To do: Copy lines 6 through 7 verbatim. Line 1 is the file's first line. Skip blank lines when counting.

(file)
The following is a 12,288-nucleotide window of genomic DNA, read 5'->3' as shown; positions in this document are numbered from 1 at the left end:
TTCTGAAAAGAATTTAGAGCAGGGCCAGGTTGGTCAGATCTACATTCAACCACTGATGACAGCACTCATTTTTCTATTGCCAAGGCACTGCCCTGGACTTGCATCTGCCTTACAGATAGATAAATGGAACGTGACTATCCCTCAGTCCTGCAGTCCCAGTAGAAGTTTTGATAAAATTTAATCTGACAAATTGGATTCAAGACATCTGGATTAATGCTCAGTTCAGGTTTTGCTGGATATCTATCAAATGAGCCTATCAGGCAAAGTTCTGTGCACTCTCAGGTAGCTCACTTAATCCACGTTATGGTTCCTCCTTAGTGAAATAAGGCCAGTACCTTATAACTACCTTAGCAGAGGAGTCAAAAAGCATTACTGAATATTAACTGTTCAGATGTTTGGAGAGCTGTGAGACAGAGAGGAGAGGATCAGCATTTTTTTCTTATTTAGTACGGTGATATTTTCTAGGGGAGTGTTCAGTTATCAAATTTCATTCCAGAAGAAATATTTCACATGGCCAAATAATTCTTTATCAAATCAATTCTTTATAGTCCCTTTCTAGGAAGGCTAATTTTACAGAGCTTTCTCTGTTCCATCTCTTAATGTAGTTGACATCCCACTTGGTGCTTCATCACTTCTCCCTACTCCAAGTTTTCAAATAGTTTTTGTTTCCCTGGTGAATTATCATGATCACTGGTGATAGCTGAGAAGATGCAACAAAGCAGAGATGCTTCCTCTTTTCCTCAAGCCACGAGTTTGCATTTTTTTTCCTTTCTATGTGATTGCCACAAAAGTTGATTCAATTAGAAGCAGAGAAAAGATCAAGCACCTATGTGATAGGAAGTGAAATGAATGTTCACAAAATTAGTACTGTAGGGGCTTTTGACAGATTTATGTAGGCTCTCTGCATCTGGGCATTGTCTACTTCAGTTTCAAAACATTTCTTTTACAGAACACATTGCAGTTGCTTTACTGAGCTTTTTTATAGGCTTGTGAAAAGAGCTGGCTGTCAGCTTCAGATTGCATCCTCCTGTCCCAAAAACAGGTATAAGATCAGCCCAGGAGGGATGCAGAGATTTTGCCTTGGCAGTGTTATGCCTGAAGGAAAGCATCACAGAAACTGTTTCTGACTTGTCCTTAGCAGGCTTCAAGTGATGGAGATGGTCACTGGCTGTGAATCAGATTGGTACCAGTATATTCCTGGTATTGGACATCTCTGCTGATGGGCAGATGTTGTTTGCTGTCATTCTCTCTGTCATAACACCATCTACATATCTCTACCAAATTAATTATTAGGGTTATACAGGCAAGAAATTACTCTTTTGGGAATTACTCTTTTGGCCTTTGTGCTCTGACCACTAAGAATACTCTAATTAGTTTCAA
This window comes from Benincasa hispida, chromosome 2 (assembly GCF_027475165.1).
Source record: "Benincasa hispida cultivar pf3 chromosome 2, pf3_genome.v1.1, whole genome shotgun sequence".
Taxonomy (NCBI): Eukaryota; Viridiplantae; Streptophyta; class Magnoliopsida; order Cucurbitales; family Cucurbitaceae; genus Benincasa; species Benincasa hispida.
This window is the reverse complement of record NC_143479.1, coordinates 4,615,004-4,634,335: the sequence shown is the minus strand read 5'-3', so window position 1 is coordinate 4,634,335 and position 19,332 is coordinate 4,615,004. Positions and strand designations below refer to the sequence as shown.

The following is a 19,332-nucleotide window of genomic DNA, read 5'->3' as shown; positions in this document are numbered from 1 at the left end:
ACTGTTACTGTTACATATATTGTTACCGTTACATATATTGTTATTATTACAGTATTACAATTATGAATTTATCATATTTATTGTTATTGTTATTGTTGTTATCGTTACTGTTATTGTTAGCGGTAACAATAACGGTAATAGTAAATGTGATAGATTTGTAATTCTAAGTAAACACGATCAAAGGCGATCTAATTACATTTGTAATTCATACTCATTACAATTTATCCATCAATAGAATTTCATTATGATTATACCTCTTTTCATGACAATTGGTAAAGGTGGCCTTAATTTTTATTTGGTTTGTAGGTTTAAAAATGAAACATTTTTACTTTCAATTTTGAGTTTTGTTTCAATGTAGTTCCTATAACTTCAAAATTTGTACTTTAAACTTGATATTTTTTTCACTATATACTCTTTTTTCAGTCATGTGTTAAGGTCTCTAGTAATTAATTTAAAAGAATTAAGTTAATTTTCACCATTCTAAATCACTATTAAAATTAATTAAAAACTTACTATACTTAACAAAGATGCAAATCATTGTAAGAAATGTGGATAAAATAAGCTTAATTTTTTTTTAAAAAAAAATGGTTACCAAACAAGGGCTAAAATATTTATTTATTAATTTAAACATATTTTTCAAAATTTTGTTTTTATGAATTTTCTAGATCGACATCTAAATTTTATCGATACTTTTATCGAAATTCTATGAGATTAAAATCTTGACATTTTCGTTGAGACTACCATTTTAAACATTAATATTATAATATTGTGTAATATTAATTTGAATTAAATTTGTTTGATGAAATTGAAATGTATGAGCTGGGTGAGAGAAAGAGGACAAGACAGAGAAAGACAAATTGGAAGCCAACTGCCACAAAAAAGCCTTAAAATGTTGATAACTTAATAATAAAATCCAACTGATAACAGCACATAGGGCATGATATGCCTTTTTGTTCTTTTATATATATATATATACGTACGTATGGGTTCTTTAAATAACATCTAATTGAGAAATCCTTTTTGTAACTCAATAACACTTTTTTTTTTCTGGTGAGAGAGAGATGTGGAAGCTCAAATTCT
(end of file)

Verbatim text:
This window is the reverse complement of record NC_143479.1, coordinates 4,615,004-4,634,335: the sequence shown is the minus strand read 5'-3', so window position 1 is coordinate 4,634,335 and position 19,332 is coordinate 4,615,004. Positions and strand designations below refer to the sequence as shown.

The following is a 19,332-nucleotide window of genomic DNA, read 5'->3' as shown; positions in this document are numbered from 1 at the left end: